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Leftists have a good critique of Emmett Rensin's "smug" essay. Liberals? Not so much

Friedrich Nietzsche is the seminal philosopher of smugness, so I think that Emmett Rensin's The smug style of American liberalism would have done well to grapple with him; in many ways, their arguments are directly at odds.

Rensin insists that the smug belief in a "failure of half the country to know what's good for them" should be understood as "a psychological reaction to a profound shift in American political demography" - specifically, the shift of liberalism from "union halls and little magazines...into universities and major press, from the center of the country to its cities and elite enclaves". "The smug style arose" among the remaining liberal elites as an explanation for their abandonment. It is, that is to say, a political phenomenon that emerges from their rationalizations.

Nietzsche would argue that this gets it backwards. There are certainly smug liberals, but liberal smugness isn't really a significant or consequential force in politics - reactionaries just don't care what liberals actually think of them. What is significant, however, is the psychology of ressentiment among the oppressed. The conservative working class feels its powerlessness, feels its immiseration, and gets that elites are much better off; and for that reason, they are driven to rationalize and justify their opposition to their oppressors. The imputation of unearned entitlement and a superiority complex among elites is an inevitable expression of this.

The crucial thing to notice here is that the perception of smugness precedes any actual instances of smugness. If this is true, then no amount of diplomacy, outreach or sensitivity to the right-wing underclass will alleviate this particular problem; even if liberals are optimally gracious and understanding, the right will still invent reasons to read smugness into everything they do.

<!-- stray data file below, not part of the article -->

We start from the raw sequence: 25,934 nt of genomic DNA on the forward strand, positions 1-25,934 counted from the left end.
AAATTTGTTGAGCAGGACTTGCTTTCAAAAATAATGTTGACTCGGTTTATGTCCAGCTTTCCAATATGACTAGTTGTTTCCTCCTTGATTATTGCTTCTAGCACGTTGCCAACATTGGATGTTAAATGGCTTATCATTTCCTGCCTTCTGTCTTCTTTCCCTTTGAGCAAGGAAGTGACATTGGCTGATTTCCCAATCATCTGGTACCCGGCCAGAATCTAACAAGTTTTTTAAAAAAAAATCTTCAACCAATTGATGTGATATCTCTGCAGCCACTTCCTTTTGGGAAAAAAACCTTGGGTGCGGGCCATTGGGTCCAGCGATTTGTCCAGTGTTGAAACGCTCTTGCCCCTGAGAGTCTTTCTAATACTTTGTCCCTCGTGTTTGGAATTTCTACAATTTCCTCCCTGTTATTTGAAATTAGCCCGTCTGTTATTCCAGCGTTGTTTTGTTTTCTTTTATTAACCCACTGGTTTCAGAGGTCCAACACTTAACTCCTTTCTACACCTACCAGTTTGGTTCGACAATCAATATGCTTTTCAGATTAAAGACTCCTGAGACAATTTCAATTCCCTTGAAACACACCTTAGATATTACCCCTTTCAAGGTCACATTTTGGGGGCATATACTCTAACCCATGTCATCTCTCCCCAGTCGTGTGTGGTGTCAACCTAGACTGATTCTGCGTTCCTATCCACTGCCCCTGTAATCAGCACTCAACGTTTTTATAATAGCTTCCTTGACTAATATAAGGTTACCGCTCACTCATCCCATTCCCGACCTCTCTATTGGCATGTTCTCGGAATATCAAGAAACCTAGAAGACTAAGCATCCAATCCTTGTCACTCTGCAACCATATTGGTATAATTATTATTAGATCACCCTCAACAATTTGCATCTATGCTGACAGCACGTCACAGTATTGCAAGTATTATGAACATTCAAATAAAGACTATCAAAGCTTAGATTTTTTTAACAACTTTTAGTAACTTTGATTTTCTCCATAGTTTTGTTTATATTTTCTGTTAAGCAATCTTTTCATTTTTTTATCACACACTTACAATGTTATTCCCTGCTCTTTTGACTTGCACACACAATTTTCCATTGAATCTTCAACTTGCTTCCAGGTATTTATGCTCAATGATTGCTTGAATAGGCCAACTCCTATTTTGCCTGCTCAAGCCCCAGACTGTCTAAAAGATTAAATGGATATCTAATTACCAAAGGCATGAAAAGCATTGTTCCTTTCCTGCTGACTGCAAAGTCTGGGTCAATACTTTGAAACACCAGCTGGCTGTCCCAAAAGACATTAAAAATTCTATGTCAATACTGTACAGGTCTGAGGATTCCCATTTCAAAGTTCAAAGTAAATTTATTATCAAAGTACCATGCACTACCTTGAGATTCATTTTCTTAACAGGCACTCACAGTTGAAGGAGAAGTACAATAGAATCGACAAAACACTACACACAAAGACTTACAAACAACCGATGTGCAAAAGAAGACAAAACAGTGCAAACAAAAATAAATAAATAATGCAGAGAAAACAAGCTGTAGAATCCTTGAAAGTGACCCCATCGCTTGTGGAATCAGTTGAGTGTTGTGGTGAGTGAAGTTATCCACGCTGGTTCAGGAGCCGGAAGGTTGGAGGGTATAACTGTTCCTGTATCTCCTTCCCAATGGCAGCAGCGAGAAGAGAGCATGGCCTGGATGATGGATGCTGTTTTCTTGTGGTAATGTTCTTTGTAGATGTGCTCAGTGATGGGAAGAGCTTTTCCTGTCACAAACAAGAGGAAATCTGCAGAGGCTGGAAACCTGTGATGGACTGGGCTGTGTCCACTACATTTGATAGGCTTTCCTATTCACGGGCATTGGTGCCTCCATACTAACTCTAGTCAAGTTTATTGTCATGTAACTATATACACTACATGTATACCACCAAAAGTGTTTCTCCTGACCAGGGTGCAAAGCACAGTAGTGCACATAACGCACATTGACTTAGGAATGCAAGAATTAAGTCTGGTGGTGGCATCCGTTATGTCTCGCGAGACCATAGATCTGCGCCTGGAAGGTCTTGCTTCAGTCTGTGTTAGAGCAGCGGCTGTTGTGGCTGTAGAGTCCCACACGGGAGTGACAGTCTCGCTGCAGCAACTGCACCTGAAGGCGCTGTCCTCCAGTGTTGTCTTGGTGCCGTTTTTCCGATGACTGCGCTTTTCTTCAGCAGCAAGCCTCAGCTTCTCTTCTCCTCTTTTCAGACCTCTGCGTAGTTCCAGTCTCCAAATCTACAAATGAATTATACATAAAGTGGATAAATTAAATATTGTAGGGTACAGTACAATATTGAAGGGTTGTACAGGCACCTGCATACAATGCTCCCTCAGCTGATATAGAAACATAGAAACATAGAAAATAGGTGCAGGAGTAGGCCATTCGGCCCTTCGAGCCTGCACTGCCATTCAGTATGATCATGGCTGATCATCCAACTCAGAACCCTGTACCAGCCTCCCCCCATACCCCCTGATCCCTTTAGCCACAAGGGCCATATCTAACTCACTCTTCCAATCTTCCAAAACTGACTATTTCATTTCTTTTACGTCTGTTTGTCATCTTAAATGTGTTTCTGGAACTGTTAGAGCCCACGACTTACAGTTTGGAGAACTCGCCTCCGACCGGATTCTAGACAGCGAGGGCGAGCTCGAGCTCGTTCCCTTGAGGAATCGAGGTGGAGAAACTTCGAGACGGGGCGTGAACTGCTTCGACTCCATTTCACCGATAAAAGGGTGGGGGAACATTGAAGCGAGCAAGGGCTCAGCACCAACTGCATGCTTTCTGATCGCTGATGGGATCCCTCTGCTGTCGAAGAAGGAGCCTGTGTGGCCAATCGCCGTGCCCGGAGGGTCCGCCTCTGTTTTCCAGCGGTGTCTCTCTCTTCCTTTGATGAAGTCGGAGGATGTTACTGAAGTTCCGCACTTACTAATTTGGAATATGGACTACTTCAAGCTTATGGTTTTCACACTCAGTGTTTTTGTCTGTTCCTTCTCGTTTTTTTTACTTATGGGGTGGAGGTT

Nietzsche's law, and Jante's law

It seems clear to me that much of the criticism of Rensin's essay is coming from elites who feel indicted by the piece - as they should. But some of the more susbtantive criticism, I think, can be explained by the tension between these two theories of smugness. Nietzsche's argument does not require him to make claims about whether elite smugness is warranted - he simply treats it as a perception. Rensin, however, declares that the smug style's "case against its enemies" is "tenuous". This exposes him to the criticism that liberalism's case is often not tenuous - a point that Weird Twitter, of course, picked up on immediately.

That said, if we accept Nietzsche's conception of the problem, it seems that we have only two possible responses to the problem of smugness.

The first - Nietzsche's response - is to accept it as a fact of life, the inevitable expression of hierarchies that we will never be able to get rid of. If we insist that some people will always have more power than others, the disempowered will obviously always resent this, and will read smugness into any attempt the powerful make to justify themselves. Powerful people should not worry too much about this; haters gonna hate.

An alternative response, of course, would be to tear down socioeconomic hierarchies, empower the oppressed, and dethrone the elites. That would take away the superiority and inferiority complexes, the psychology of ressentiment, and the perceptions of smugness that all come as a package deal with hierarchy. This philosophical disposition has its own historical precedents, for example in the Law of Jante, which notably emerged in the markedly egalitarian societies of Scandinavia. Here, the left argues that you can't get rid of elite smugness by getting rid of the smugness - you have to get rid of the elites.

Liberalism's response

These divergent lines of thought have some obvious parallels in contemporary American politics. The left has clearly adopted the second position, which sees socioeconomic inequality as the primary (though not exclusive) driver of various forms of ressentiment. This is not a position that necessarily entails dismissing liberal positions as "tenuous", and neither does it have to ignore instances where liberals are indeed smug. Reactionaries, meanwhile, have clearly adopted Nietzsche's response, and concluded that hierarchy and smugness are here to stay, and even laudable.

What can liberals say to all of this? How can they escape Rensin's critique without embracing the hierarchies of Nietzsche and the right - or worse, accepting the radical egalitarianism of the left? Rensin writes,
This is not a call for civility. Manners are not enough. The smug style did not arise by accident, and it cannot be abolished with a little self-reproach.
Liberals clearly believe that manners are enough, that civility and privilege-checking and all kinds of careful diplomacy can win over the underclass. Instead of abolishing hierarchy, liberals hope to eradicate perceptions of smugness with an ethic of magnanimity from above and grateful submission from below. This of course is embarrassingly naive, and amounts in practice to a de facto defense of Nietzsche's position. Liberals may nominally and even intentionally oppose smugness, but in their defense of hierarchy they guarantee that it will persist.